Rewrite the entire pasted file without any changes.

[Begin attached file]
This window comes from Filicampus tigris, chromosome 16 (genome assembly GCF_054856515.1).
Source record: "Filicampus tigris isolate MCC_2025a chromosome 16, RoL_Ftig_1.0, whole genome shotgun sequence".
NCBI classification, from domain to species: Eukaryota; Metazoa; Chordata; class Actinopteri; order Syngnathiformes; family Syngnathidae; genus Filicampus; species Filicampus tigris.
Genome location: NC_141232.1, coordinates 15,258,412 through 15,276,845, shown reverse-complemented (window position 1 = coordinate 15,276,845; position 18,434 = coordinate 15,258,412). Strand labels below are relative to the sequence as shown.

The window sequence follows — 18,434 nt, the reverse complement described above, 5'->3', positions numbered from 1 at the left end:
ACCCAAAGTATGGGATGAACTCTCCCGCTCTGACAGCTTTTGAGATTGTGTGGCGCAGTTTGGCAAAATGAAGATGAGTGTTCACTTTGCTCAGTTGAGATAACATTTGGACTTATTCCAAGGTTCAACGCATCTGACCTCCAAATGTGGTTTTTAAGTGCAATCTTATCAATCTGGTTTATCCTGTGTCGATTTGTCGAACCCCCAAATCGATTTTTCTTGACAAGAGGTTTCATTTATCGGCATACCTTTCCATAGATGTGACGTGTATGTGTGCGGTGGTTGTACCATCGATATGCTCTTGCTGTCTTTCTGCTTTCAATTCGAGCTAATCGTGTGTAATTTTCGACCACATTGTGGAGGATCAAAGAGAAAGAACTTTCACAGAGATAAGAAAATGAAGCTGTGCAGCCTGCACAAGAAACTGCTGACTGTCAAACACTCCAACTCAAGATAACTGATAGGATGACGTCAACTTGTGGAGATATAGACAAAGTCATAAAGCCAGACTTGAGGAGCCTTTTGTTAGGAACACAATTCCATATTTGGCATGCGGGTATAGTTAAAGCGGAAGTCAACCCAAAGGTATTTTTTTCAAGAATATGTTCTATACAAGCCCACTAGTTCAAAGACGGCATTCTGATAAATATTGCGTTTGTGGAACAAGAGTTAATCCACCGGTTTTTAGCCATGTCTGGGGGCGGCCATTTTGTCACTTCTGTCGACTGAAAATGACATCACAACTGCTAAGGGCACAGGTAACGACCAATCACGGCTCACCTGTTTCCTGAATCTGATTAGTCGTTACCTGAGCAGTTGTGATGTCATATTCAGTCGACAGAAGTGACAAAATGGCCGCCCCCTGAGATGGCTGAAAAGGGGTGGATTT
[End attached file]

This window comes from Filicampus tigris, chromosome 16 (genome assembly GCF_054856515.1).
Source record: "Filicampus tigris isolate MCC_2025a chromosome 16, RoL_Ftig_1.0, whole genome shotgun sequence".
NCBI classification, from domain to species: Eukaryota; Metazoa; Chordata; class Actinopteri; order Syngnathiformes; family Syngnathidae; genus Filicampus; species Filicampus tigris.
Genome location: NC_141232.1, coordinates 15,258,412 through 15,276,845, shown reverse-complemented (window position 1 = coordinate 15,276,845; position 18,434 = coordinate 15,258,412). Strand labels below are relative to the sequence as shown.

The window sequence follows — 18,434 nt, the reverse complement described above, 5'->3', positions numbered from 1 at the left end:
ACCCAAAGTATGGGATGAACTCTCCCGCTCTGACAGCTTTTGAGATTGTGTGGCGCAGTTTGGCAAAATGAAGATGAGTGTTCACTTTGCTCAGTTGAGATAACATTTGGACTTATTCCAAGGTTCAACGCATCTGACCTCCAAATGTGGTTTTTAAGTGCAATCTTATCAATCTGGTTTATCCTGTGTCGATTTGTCGAACCCCCAAATCGATTTTTCTTGACAAGAGGTTTCATTTATCGGCATACCTTTCCATAGATGTGACGTGTATGTGTGCGGTGGTTGTACCATCGATATGCTCTTGCTGTCTTTCTGCTTTCAATTCGAGCTAATCGTGTGTAATTTTCGACCACATTGTGGAGGATCAAAGAGAAAGAACTTTCACAGAGATAAGAAAATGAAGCTGTGCAGCCTGCACAAGAAACTGCTGACTGTCAAACACTCCAACTCAAGATAACTGATAGGATGACGTCAACTTGTGGAGATATAGACAAAGTCATAAAGCCAGACTTGAGGAGCCTTTTGTTAGGAACACAATTCCATATTTGGCATGCGGGTATAGTTAAAGCGGAAGTCAACCCAAAGGTATTTTTTTCAAGAATATGTTCTATACAAGCCCACTAGTTCAAAGACGGCATTCTGATAAATATTGCGTTTGTGGAACAAGAGTTAATCCACCGGTTTTTAGCCATGTCTGGGGGCGGCCATTTTGTCACTTCTGTCGACTGAAAATGACATCACAACTGCTAAGGGCACAGGTAACGACCAATCACGGCTCACCTGTTTCCTGAATCTGATTAGTCGTTACCTGAGCAGTTGTGATGTCATATTCAGTCGACAGAAGTGACAAAATGGCCGCCCCCTGAGATGGCTGAAAAGGGGTGGATTT